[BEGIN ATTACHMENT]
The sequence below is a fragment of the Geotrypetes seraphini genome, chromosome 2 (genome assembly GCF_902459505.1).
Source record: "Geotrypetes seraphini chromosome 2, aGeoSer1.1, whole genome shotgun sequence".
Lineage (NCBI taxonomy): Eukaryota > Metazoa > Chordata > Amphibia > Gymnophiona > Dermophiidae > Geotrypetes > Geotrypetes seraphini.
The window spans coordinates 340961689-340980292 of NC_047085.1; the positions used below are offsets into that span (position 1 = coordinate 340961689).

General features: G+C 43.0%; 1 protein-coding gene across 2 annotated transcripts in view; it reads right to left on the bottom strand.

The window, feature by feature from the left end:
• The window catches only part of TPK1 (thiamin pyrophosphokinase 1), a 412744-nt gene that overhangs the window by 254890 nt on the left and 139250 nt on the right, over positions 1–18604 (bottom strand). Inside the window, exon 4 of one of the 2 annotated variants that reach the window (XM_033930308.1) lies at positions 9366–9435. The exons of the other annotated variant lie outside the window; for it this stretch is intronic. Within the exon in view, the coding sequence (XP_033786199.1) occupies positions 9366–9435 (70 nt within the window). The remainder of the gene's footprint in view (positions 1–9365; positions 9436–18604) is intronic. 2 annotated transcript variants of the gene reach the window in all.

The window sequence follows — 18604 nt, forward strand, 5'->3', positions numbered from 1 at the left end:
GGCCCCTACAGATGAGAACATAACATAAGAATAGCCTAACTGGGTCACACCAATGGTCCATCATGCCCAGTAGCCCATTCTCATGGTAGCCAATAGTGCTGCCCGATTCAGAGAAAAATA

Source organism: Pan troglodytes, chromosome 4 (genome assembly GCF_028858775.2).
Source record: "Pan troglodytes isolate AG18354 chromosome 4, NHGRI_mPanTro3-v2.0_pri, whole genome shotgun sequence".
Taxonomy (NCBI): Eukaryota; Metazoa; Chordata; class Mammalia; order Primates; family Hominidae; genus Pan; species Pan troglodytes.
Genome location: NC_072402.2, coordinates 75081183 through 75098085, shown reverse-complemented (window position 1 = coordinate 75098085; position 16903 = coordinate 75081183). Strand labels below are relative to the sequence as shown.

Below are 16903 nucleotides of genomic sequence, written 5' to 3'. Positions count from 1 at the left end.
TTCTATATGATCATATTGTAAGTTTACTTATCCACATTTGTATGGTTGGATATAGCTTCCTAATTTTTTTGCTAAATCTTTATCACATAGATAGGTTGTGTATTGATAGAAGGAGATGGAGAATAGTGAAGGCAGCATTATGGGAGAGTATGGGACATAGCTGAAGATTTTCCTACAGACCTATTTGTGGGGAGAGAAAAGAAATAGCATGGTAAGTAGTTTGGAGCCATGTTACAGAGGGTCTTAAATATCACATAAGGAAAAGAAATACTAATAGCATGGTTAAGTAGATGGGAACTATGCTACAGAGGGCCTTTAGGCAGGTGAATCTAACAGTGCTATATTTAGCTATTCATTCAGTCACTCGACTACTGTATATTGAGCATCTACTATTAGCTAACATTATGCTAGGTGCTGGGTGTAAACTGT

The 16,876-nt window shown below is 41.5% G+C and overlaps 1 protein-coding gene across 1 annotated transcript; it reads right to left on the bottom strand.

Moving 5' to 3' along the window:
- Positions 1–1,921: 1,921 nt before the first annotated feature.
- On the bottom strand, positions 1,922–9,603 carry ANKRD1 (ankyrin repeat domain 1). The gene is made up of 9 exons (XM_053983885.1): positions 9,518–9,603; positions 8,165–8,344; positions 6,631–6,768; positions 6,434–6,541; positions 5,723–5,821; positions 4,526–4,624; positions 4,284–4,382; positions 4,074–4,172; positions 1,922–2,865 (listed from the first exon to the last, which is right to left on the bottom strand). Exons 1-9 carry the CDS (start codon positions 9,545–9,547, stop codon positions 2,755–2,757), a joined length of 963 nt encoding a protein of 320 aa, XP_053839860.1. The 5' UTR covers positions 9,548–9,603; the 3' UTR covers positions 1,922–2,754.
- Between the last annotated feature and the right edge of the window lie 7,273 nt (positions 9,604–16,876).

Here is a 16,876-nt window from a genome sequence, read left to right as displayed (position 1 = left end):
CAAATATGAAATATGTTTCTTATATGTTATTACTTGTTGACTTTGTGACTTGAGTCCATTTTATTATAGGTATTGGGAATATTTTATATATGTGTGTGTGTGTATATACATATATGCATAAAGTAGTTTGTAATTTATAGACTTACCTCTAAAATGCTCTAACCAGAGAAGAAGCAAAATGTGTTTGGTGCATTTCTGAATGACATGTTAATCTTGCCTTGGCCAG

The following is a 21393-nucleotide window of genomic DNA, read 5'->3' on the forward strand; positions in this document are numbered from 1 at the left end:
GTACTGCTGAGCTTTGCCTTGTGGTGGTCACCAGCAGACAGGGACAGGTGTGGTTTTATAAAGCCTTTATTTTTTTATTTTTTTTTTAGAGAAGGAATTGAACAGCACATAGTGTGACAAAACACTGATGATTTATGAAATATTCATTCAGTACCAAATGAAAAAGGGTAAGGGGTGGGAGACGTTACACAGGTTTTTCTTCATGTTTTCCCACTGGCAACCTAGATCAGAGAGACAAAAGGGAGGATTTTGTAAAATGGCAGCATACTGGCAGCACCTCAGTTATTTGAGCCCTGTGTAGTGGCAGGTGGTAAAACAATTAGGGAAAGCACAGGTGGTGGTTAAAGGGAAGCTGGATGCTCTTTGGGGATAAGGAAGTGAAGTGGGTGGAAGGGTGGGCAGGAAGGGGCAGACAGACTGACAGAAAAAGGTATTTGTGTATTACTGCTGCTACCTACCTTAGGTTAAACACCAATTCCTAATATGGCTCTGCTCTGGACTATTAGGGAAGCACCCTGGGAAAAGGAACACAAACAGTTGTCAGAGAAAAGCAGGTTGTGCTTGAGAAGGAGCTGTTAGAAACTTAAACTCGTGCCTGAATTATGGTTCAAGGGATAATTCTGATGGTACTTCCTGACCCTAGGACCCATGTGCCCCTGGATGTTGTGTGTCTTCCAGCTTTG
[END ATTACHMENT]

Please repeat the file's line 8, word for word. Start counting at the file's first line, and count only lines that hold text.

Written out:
The window sequence follows — 18604 nt, forward strand, 5'->3', positions numbered from 1 at the left end: